When in Spain, one usually thinks of paella, right? Earthy, creamy, saffron-infused rice that's speckled with all sorts of ocean creatures. Yeah, I think of it too. A few of us were hungry for a little more substantial meal (pintxos aren't always very filling), so we went in search of a good paella joint. Apparently, San Sebastian is not known for it's paella, but we were determined to find a decent one. I mean, it has to be more authentic than the paella in Paris.
Three of us set out on this paella adventure. Walking through the parte vieja (old city), we took a turn down a small alley-way and stumbled upon a hole-in-the-wall that had a menu out front with paella for 10 Euros. Not too bad, we agreed. Plus, the place looked like one of those family run establishments... mother running the register and daughter waiting tables while dad hacks away at huge slabs of beef with a meat cleaver.
We went inside and sat down in the corner of the restaurant, chatting to each other about just how hardcore the man with the meat cleaver was... and how excited we were about this paella. The daughter-waitress brings us the menus, and before we even open them, lets us ever-so-kindly know that they are out of paella. Of course. Glancing at each another with a look that only says, "Do you think we should leave?" our friend Tim suggests we stay. We were all starving. We can get paella another time.
The rest of the menu was quite expensive compared to the reasonably priced paella. Both Quentin and Tim ordered appetizers... I think to try and save money, but I went all out and ordered the prawns at 20 Euros a plate. Eeeek. I figured for 20 Euros, I'd definitely get enough food to fill me. I was picturing grilled prawns on a bed of something with a side of something... and after waiting what seemed like forever, our plates started to come out. First came Tim's cured meat. Yes, that's how I'm going to describe it, because he actually thought he was ordering fish... but to his surprise was handed a plate of about 12 thin slices of meat. That's it. Ok, it was an appetizer... so then Quentin's blood sausage came out. A plate of about 8 slices of blood sausage. That's it.
I was starting to worry about my own plate, not because of the quantity of the food, but because what I had ordered was about three times as expensive as what the guys ordered. I held my breath as the plate made it's way to the table.
Let me just preface this by saying that I would like to go back to this restaurant again. As my plate hit the table I looked down to see about 10 medium-sized prawns in a neatly grilled row on a clean, white plate. Yep. That was it. No veg, no starch... just 2 Euro a piece prawns staring right back at me. Oh, there was a basket of bread on the table, but we later figured out that we had to pay for that as well. We all looked at each other in utter shock. Did we do something wrong? Is there more food coming that we don't know about? We took our sweet time nibbling on our measly plates and grabbed the bill and got out of there.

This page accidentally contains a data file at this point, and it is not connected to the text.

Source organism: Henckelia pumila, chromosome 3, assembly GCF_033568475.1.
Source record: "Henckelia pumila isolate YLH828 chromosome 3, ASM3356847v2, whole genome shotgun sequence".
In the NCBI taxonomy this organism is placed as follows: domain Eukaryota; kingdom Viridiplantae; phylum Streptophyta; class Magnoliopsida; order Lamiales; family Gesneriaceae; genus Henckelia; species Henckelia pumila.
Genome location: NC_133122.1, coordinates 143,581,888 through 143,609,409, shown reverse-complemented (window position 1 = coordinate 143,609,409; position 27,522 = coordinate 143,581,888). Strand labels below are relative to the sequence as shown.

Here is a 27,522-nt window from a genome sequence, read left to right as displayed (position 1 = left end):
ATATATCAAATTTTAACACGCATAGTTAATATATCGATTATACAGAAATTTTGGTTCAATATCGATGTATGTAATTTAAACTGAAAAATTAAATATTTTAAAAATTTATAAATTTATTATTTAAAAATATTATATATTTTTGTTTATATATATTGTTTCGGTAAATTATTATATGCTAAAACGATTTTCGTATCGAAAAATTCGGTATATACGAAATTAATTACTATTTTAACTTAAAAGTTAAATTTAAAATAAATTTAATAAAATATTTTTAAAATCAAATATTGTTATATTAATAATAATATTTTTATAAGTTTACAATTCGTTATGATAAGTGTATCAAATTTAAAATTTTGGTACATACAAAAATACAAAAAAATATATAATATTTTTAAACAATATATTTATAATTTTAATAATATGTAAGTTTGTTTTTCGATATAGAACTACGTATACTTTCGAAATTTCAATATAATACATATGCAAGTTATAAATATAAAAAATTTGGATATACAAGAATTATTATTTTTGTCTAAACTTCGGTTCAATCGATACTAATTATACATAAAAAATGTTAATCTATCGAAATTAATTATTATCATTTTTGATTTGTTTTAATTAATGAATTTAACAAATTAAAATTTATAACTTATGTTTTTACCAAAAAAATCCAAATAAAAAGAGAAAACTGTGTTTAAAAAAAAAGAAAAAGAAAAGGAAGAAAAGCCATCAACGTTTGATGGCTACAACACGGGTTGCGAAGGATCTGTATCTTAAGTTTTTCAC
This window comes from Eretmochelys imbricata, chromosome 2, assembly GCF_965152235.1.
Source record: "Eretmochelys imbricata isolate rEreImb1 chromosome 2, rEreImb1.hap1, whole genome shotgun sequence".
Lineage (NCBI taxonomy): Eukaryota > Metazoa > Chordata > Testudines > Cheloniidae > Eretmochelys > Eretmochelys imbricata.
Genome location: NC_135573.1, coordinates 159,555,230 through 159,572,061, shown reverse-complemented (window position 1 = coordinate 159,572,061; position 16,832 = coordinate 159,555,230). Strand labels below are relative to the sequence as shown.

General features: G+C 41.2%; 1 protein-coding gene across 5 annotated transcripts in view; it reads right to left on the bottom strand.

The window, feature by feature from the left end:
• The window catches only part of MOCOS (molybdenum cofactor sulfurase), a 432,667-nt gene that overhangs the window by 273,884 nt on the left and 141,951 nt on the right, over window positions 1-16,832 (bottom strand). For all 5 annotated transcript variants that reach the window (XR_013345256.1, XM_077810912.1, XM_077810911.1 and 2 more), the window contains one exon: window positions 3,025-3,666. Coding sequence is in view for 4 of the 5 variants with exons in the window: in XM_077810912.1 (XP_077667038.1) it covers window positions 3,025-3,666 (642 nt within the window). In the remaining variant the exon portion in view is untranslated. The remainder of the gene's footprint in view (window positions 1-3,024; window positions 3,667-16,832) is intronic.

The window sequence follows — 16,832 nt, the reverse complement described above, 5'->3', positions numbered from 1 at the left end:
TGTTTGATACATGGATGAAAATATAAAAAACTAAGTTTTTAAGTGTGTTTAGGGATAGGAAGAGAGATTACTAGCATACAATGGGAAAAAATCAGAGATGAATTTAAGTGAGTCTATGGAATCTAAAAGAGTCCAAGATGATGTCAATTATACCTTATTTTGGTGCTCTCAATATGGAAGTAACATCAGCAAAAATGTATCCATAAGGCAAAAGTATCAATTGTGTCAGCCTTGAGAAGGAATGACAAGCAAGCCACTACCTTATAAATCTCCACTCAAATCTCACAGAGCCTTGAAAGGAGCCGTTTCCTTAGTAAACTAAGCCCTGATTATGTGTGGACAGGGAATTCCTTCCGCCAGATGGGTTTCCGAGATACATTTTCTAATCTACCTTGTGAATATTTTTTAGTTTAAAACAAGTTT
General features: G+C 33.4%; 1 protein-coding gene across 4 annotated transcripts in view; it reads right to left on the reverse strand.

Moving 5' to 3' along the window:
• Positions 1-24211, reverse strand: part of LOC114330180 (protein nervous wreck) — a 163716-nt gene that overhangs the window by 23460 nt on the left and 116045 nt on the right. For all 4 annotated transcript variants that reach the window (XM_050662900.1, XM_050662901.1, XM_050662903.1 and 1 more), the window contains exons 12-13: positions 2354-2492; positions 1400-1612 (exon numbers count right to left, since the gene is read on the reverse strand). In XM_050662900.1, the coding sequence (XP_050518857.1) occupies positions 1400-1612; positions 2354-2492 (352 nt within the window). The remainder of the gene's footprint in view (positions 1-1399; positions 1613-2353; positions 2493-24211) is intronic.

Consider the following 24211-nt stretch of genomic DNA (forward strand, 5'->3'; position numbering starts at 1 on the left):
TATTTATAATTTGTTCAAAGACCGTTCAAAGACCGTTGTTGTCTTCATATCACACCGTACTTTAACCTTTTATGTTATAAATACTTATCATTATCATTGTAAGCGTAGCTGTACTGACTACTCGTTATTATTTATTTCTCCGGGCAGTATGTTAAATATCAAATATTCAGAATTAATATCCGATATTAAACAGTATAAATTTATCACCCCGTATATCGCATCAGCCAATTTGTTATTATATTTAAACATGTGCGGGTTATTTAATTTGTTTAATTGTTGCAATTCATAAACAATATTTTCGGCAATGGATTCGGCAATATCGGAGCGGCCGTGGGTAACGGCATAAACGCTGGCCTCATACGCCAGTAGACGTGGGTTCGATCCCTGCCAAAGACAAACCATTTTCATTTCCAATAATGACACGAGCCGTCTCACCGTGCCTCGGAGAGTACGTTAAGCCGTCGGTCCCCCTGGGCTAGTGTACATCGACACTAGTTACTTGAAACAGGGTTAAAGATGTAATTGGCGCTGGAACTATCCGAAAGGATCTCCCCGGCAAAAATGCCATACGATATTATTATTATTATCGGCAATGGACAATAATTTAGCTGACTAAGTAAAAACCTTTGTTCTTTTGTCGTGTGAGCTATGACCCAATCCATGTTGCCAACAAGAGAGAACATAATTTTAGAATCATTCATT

Later we were told by Sara, the girl running the hostel, that we went to one of the best restaurants in San Sebastian. That old man with the cleaver? Apparently he's the master of the grill. All we could do was laugh.
Paella count: Zero.
Still starving (what, 10 prawns fill you up?), we figured we would give paella another go. Earlier that night we walked past a place that was advertising about 10 different variations of paella. We hesitated going, as it seemed like more of a chain-restaurant. The back-lit plastic "picture menu" on the wall reminded me of those fast food Chinese joints... and I wasn't very optimistic. But after the ridiculous "meal" we just spent a fortune on, we just wanted a little bite of paella, no matter how bad it was going to be.
I can't even remember the name of this place, that's how much it left an impression on me. The three of us split one order of paella, and ordered some much needed beers. I can't tell you if it was good or not; in crazy starvation-mode I burned my entire mouth on the first bite. I couldn't even taste the rest of my meal. Fail #2.
Still craving paella.
The next day we did what we should have done in the first place. We asked Sara, the girl working at Urban House, for a paella recommendation. Of course, she knew a really good place that wasn't too expensive. We took another friend along to join in the paella-ness. As we got down near the marina, we found the restaurant, Txoko (pronounced "choco") and grabbed a table inside. Being very optimistic, we did it up big... and ordered two plates of fried calamari, paella for four, and a bottle of cider.
The paella came out, and so did our cameras.
This thing was beautiful. Steaming, golden-yellow rice with mussels, langoustines, and prawns peeking through... we were so happy.
This time, I made sure to let my food cool down before shoveling it into my gullet. It was delicious. Lusciously rich with bright, fresh crustaceans. Yum. It might not be the best paella in all of Spain, but it was by far the best paella I've had to date.
So fellow travelers, take my advice. It never hurts to ask a local.